There have been various things going around the internet about The Mars Volta and about whether you guys have completely called it quits or what's happening there. Do you have any light to shed on that?
Not any more than anyone else would know [laughs].

You guys have just kind of left it hanging? 

Well, I'll put it this way... I did At The Drive In for 8 years and then I had to do something different, and then I put together The Mars Volta and I did that for 11 years and now I've put together a new band called The Bosnian Rainbows and now I'm doing that. So that's where my energy is. That's what I'm focusing on.

I read the press release and it made it sound as if it were a solo tour but you're approaching this as a group? As a band?
Yeah, exactly. What happened was, as you know, tours have to be booked months and months in advance, because of all sorts of reasons... bureaucracy. And so somewhere in that six month interim, we were rehearsing and we were gonna play these songs and records that I'd done however long ago and it all seemed so boring to me, and I said, “time to change it up. I'm starting a new group, let's give it a name.” And this is what it is. And that's where we're at.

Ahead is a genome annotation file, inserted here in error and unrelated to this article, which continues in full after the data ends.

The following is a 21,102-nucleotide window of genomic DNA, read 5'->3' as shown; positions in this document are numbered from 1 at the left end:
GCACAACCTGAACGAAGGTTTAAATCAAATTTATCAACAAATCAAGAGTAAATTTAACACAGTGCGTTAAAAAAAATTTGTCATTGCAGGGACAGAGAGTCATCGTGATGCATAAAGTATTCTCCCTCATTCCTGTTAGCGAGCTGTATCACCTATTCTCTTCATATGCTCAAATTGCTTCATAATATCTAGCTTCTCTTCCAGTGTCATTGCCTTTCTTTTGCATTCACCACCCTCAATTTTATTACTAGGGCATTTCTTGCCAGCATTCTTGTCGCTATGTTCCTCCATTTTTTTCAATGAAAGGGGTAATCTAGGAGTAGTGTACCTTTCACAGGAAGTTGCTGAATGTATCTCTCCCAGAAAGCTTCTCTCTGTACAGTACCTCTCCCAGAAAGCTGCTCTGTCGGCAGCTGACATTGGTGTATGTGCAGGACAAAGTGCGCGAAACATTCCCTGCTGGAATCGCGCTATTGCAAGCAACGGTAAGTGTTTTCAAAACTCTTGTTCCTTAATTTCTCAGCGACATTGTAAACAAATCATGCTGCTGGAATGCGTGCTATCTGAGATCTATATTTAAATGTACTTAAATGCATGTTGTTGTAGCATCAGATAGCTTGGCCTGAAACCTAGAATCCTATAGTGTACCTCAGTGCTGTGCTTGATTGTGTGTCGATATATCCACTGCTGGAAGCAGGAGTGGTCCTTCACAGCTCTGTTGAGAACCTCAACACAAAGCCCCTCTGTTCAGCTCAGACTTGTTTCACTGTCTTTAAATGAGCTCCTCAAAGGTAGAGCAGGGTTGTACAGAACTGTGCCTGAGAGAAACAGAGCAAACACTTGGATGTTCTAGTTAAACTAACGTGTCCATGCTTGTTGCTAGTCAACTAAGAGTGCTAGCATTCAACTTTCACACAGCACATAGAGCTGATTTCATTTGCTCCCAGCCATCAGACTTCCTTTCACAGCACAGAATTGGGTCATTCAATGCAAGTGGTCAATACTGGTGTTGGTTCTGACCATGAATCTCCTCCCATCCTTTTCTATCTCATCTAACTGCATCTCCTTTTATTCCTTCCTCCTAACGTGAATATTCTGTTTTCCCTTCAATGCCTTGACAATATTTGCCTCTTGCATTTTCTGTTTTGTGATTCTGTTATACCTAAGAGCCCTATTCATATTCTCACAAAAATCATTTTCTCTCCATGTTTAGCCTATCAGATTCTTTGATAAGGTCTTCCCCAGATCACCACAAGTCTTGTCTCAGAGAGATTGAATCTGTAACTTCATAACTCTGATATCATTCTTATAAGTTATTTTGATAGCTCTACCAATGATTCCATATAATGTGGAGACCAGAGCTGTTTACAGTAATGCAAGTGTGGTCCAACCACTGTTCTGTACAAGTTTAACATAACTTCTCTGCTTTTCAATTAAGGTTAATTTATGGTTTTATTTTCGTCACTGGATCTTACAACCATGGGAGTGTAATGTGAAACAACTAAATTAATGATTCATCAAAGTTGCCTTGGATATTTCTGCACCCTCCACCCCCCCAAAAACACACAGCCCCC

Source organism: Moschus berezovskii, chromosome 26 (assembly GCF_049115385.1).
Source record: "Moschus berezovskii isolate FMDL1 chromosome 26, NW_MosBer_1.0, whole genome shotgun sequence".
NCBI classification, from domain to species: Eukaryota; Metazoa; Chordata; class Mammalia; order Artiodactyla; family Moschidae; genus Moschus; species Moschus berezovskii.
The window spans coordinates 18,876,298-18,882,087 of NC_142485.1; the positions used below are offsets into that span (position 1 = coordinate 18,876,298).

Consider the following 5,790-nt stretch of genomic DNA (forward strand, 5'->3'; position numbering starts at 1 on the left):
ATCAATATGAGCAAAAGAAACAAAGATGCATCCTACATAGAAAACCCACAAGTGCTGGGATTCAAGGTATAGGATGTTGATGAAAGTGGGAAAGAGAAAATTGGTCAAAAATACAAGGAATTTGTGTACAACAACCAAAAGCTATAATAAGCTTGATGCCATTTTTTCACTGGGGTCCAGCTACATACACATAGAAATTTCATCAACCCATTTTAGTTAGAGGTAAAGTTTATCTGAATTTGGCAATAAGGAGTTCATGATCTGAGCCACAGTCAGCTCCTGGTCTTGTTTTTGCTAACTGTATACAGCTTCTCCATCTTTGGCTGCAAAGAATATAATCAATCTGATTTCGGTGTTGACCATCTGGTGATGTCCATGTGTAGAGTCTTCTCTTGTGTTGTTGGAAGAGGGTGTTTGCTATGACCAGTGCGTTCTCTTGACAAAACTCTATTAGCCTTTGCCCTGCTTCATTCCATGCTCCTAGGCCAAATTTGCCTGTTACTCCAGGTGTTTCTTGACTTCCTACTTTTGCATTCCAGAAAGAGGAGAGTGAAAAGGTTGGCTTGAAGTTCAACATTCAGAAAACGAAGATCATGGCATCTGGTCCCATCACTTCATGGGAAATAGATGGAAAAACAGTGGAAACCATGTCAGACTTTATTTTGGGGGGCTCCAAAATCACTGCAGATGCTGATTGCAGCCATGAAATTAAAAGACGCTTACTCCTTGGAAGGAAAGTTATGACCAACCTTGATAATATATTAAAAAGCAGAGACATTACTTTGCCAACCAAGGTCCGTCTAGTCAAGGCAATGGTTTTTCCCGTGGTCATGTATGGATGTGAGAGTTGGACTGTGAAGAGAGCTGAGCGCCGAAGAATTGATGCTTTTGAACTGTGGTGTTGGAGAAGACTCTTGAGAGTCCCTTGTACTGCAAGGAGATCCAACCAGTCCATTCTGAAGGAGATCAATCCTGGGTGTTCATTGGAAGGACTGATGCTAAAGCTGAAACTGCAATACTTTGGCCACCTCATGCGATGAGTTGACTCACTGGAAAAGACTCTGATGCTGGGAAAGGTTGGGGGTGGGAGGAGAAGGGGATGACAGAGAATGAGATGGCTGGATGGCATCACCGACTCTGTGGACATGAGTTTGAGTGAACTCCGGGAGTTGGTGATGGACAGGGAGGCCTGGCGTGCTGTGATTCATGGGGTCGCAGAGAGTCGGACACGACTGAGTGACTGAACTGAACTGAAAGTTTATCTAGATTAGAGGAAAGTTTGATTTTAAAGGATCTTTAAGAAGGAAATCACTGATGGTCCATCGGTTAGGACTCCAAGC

Omar Rodríguez-López plays the following dates in Australia:

Nov Fri 23 — Fowlers Live (Adelaide)
Sat Nov 24 — The Rosemount (Perth)
Sun Nov 25 — Cherry Rock (Melbourne)
Tue Nov 27 — San Francisco Bath House (Wellington, NZ)
Wed Nov 28 — Kings Arms Tavern (Auckland, NZ)
Thu Nov 29 — The Zoo (Brisbane)
Fri Nov 30 — The Great Northern (Byron Bay)
Sat Dec 1 — The Hi-Fi (Sydney)
Sun Dec 2 — Corner Hotel (Melbourne)

Omar's feature length film, Los Chidos, is screening at the Mexican Film Festival in Adelaide on Sunday November 18.